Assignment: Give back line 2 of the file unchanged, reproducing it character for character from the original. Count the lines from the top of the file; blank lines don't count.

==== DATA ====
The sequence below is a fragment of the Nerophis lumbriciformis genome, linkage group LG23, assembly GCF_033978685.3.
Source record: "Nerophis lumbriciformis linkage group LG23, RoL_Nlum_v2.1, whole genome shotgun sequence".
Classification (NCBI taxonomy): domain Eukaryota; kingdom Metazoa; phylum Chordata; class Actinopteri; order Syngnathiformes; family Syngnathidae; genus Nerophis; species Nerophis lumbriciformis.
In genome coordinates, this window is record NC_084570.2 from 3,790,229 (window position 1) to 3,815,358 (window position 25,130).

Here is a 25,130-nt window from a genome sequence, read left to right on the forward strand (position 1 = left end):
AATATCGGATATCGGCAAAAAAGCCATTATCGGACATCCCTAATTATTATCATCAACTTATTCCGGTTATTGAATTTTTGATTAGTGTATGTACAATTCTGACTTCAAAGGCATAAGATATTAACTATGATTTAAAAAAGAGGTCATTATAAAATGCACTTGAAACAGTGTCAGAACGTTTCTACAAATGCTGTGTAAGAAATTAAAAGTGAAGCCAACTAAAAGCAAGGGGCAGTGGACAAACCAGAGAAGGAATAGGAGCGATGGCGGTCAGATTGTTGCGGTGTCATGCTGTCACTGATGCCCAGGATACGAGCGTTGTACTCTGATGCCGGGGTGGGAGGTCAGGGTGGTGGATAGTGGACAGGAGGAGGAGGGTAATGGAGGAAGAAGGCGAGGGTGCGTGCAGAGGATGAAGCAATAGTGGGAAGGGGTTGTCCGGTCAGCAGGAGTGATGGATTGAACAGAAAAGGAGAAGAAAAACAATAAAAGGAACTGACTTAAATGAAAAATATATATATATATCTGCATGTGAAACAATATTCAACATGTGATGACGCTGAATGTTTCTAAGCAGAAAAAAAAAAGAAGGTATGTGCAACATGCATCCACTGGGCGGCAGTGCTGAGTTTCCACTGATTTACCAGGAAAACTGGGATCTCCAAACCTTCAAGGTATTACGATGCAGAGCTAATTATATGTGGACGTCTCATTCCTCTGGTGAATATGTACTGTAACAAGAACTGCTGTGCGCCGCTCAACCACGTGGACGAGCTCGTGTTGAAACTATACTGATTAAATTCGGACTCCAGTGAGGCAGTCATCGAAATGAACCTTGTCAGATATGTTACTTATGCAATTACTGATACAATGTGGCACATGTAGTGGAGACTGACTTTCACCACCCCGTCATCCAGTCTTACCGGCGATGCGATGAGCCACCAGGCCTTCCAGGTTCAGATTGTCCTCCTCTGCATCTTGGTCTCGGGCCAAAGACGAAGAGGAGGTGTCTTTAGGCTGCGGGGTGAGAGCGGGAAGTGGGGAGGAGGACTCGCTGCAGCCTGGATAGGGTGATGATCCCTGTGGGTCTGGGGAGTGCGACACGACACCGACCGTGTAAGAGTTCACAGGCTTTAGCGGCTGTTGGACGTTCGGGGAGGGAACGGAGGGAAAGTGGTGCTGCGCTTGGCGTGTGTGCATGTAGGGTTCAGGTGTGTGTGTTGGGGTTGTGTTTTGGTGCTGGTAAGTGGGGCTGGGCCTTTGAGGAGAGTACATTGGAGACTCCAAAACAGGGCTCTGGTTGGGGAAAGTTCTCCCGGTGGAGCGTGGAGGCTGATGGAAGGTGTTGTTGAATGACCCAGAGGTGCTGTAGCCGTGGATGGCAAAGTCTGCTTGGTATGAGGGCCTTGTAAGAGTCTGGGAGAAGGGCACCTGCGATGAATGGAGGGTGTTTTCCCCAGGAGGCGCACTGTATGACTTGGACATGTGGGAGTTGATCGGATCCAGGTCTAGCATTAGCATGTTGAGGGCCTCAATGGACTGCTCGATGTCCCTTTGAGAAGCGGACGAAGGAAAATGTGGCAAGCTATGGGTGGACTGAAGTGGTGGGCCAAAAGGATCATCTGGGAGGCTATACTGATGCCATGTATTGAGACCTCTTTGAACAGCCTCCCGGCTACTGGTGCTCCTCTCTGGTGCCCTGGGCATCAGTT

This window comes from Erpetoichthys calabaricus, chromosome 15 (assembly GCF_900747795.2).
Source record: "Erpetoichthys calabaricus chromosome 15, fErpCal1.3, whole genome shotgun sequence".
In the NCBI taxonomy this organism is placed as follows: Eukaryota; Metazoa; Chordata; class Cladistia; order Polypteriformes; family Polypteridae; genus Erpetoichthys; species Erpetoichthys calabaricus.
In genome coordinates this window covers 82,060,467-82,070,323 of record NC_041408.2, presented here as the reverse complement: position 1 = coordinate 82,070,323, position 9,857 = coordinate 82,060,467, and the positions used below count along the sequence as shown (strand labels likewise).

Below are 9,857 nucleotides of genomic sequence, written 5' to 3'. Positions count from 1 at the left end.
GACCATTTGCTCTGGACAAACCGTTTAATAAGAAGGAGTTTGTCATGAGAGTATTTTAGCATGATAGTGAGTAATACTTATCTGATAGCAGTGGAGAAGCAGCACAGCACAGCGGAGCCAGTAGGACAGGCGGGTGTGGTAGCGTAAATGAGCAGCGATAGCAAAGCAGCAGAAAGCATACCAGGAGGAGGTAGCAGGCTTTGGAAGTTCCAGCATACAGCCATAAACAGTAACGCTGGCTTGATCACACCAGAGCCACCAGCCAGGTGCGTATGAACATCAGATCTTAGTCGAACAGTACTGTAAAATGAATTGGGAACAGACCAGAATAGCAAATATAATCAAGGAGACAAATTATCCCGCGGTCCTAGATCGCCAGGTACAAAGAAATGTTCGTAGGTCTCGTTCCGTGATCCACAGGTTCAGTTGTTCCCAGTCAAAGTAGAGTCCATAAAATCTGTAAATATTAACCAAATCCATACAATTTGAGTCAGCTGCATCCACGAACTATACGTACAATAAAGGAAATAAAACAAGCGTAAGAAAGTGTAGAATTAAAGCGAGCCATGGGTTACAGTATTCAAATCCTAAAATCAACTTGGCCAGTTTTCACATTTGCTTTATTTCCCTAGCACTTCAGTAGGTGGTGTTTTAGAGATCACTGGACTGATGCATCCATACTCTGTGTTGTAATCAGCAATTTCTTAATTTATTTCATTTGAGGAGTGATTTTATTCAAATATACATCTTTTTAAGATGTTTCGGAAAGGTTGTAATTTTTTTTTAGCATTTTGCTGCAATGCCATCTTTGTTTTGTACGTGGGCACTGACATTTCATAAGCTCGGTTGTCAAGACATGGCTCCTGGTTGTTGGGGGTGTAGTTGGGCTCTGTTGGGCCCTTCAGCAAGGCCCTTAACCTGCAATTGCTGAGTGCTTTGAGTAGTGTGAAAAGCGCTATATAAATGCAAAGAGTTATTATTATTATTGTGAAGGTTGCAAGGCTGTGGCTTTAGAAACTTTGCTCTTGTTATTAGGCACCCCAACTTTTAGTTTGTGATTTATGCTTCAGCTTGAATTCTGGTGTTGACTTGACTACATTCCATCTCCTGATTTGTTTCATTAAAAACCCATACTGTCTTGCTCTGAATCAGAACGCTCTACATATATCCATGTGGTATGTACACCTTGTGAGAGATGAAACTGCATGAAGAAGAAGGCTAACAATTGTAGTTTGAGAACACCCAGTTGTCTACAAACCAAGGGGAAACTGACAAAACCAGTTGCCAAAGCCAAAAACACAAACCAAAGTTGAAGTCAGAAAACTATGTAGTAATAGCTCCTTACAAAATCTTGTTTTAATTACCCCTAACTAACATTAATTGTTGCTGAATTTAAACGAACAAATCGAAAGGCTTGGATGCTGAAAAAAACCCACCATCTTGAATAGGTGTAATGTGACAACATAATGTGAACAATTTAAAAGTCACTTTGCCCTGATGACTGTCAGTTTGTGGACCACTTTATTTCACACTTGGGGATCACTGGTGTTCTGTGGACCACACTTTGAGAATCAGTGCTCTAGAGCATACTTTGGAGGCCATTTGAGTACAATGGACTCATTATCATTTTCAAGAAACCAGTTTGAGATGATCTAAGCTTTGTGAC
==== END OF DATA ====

Source record: "Nerophis lumbriciformis linkage group LG23, RoL_Nlum_v2.1, whole genome shotgun sequence".